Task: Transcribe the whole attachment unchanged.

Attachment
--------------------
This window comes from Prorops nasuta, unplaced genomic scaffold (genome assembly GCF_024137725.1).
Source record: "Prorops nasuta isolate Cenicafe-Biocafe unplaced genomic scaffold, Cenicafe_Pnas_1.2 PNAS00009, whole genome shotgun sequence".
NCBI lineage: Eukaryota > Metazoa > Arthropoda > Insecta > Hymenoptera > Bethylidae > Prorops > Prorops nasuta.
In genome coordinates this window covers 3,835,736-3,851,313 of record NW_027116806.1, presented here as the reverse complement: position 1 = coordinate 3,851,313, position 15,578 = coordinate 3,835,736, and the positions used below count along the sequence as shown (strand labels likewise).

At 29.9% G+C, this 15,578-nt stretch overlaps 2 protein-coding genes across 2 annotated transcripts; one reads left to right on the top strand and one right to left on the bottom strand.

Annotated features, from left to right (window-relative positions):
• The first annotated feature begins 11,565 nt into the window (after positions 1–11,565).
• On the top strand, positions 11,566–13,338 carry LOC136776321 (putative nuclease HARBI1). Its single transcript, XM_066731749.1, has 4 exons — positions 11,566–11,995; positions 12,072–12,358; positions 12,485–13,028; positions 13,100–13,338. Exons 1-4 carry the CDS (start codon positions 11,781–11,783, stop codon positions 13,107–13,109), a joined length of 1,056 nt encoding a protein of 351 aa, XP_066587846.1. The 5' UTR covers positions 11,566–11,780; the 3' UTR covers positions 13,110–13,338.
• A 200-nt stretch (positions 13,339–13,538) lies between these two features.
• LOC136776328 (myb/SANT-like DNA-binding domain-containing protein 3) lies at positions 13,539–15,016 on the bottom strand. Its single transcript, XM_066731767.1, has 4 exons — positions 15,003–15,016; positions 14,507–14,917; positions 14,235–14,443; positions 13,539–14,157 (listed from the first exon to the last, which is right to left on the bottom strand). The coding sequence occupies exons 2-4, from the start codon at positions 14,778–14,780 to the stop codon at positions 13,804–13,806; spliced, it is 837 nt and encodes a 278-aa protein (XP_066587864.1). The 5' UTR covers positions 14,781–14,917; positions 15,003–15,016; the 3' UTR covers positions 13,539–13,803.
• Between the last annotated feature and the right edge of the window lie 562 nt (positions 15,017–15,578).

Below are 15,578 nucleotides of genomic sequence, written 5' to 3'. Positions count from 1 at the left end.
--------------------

This window comes from Prorops nasuta, unplaced genomic scaffold (genome assembly GCF_024137725.1).
Source record: "Prorops nasuta isolate Cenicafe-Biocafe unplaced genomic scaffold, Cenicafe_Pnas_1.2 PNAS00009, whole genome shotgun sequence".
NCBI lineage: Eukaryota > Metazoa > Arthropoda > Insecta > Hymenoptera > Bethylidae > Prorops > Prorops nasuta.
In genome coordinates this window covers 3,835,736-3,851,313 of record NW_027116806.1, presented here as the reverse complement: position 1 = coordinate 3,851,313, position 15,578 = coordinate 3,835,736, and the positions used below count along the sequence as shown (strand labels likewise).

At 29.9% G+C, this 15,578-nt stretch overlaps 2 protein-coding genes across 2 annotated transcripts; one reads left to right on the top strand and one right to left on the bottom strand.

Annotated features, from left to right (window-relative positions):
• The first annotated feature begins 11,565 nt into the window (after positions 1–11,565).
• On the top strand, positions 11,566–13,338 carry LOC136776321 (putative nuclease HARBI1). Its single transcript, XM_066731749.1, has 4 exons — positions 11,566–11,995; positions 12,072–12,358; positions 12,485–13,028; positions 13,100–13,338. Exons 1-4 carry the CDS (start codon positions 11,781–11,783, stop codon positions 13,107–13,109), a joined length of 1,056 nt encoding a protein of 351 aa, XP_066587846.1. The 5' UTR covers positions 11,566–11,780; the 3' UTR covers positions 13,110–13,338.
• A 200-nt stretch (positions 13,339–13,538) lies between these two features.
• LOC136776328 (myb/SANT-like DNA-binding domain-containing protein 3) lies at positions 13,539–15,016 on the bottom strand. Its single transcript, XM_066731767.1, has 4 exons — positions 15,003–15,016; positions 14,507–14,917; positions 14,235–14,443; positions 13,539–14,157 (listed from the first exon to the last, which is right to left on the bottom strand). The coding sequence occupies exons 2-4, from the start codon at positions 14,778–14,780 to the stop codon at positions 13,804–13,806; spliced, it is 837 nt and encodes a 278-aa protein (XP_066587864.1). The 5' UTR covers positions 14,781–14,917; positions 15,003–15,016; the 3' UTR covers positions 13,539–13,803.
• Between the last annotated feature and the right edge of the window lie 562 nt (positions 15,017–15,578).

Below are 15,578 nucleotides of genomic sequence, written 5' to 3'. Positions count from 1 at the left end.